Enterprise Fraud Management (EFM)
Definition - What does Enterprise Fraud Management (EFM) mean?
Techopedia explains Enterprise Fraud Management (EFM)
An effective EFM solution should address all functions including capturing of comprehensive data, data analysis and investigations. Cross-channel fraud exploiting phone, Web and other channels is a great threat in banking, insurance, health and other sectors. A layered approach is often used to deal with the growing complex and sophisticated internal and external fraud, whose velocity and impact are on the increase. This consists of several layers of protection with real-time detection capabilities, controls and multiple analytical approaches to assess user and account activities at all levels.
The five commonly used layers are:
- Layer 1 (endpoint-centric): This layer is used for securing the point of access, and it encompasses device ID, geolocation and authentication, and uses at least a two-factor authentication or the more secure three-factor authentication.
- Layer 2 (navigation-centric): This layer involves behavioral analysis, in which the session is monitored, analyzed and compared with expected navigation patterns.
- Layer 3 (channel-centric): This layer monitors all the activities of a user or account in a specific channel. It compares the behavior against configured models and rules per individual channel and may also update the account or user profiles including those of the peer groups.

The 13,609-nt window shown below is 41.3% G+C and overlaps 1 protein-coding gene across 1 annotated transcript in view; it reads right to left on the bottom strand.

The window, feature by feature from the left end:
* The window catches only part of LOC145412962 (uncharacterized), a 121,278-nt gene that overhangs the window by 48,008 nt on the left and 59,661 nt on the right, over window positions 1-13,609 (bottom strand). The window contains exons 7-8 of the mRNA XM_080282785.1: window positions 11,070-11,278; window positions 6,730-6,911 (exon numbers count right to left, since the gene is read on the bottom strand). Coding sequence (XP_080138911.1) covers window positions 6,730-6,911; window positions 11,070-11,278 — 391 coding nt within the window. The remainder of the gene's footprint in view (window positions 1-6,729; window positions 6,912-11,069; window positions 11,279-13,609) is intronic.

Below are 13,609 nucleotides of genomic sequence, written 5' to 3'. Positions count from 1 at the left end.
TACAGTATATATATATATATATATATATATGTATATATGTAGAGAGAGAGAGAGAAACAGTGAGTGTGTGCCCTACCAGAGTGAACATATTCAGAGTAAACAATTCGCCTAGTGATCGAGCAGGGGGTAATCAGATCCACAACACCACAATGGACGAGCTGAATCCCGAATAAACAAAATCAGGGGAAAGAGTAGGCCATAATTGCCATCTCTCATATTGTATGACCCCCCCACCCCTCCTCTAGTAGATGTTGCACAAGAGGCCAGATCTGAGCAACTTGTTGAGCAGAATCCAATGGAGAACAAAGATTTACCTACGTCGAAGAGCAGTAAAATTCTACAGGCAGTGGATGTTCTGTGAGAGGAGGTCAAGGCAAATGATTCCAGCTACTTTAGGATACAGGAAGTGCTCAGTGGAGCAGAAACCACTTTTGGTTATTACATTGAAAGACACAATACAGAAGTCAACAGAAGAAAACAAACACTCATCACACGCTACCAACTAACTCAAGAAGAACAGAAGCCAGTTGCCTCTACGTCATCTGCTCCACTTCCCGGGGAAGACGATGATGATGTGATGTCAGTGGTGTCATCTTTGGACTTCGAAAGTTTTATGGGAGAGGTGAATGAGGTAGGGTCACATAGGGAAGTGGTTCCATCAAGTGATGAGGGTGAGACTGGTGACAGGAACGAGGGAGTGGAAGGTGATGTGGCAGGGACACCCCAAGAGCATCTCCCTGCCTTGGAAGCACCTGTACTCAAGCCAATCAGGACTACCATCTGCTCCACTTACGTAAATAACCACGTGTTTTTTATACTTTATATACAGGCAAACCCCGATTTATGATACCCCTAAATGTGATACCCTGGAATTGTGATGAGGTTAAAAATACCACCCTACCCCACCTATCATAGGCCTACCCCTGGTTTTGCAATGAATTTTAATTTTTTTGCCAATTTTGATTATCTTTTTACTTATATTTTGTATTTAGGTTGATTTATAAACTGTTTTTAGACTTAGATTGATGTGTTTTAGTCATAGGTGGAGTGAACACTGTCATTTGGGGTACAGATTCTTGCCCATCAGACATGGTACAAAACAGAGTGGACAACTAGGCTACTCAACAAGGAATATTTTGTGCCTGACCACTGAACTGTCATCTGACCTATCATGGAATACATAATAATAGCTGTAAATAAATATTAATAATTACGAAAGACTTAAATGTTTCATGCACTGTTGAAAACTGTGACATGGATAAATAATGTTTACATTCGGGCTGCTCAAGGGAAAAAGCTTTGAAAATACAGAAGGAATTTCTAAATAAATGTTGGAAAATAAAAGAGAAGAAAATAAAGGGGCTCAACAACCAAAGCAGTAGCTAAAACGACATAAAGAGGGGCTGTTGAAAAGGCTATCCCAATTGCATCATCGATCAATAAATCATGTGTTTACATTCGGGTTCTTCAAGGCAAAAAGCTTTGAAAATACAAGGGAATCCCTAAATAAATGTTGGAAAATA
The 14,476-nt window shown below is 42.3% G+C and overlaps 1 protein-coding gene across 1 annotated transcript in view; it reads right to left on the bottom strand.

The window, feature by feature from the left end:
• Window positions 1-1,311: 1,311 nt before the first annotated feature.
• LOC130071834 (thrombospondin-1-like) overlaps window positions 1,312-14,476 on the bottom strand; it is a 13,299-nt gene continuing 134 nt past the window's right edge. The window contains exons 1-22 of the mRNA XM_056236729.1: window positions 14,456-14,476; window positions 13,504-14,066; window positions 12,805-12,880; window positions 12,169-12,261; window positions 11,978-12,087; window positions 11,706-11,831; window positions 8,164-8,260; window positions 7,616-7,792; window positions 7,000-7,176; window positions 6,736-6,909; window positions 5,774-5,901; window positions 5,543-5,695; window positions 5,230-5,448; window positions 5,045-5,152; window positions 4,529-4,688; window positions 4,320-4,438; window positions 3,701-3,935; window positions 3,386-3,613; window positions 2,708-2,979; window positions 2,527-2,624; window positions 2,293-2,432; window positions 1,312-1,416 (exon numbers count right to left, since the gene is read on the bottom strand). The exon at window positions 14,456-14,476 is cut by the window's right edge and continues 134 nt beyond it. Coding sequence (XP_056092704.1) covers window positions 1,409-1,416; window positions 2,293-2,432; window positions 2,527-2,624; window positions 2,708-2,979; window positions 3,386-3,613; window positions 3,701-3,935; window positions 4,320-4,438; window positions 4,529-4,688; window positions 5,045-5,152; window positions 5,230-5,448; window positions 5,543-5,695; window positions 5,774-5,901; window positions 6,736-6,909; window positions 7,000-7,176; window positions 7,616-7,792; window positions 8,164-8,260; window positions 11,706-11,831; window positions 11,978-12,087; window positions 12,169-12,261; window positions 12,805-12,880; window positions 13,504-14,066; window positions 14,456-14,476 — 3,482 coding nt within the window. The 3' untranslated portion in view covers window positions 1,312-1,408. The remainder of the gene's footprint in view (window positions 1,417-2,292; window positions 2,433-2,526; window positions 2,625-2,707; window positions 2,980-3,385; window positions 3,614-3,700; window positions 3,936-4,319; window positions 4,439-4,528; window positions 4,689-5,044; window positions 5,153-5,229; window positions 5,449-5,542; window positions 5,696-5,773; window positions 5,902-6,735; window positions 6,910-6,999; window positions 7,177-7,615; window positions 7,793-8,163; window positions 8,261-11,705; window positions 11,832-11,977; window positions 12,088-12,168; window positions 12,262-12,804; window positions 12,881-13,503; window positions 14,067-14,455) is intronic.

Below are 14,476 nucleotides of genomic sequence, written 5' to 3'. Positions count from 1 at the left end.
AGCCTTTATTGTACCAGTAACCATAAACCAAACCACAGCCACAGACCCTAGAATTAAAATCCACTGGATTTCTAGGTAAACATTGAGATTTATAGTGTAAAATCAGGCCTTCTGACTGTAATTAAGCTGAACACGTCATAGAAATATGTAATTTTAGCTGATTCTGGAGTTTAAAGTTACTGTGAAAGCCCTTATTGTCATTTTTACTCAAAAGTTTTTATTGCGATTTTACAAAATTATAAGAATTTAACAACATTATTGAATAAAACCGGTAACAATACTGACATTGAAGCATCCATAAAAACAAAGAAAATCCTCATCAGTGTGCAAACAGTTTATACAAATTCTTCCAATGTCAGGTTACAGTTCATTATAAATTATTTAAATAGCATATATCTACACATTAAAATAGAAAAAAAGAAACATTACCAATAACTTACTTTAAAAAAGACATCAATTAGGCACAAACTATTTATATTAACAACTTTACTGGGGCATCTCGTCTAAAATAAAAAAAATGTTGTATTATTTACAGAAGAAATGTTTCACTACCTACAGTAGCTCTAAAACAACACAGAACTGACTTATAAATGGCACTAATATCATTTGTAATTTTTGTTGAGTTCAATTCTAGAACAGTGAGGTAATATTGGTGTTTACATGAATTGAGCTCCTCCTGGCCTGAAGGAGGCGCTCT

- Layer 4 (cross-channel-centric): This layer monitors entity behavior across multiple channels and products. Using a cross-channel approach, it looks for suspect account or user behavior, looks across products and channels, and correlates activities and alerts for each entity, account or user.
- Layer 5 (entity link analysis): This layer analyzes the relationships and activities between related entities and their attributes. These may include external or internal users, machines or accounts sharing demographic data or transactions.
In addition to deploying the advanced technologies, an effective EFM requires knowledgeable staff to manage and deal with the systems and to configure rules and alerts and models to rely on. Organizations should have established processes and policies balancing usability, convenience and security.
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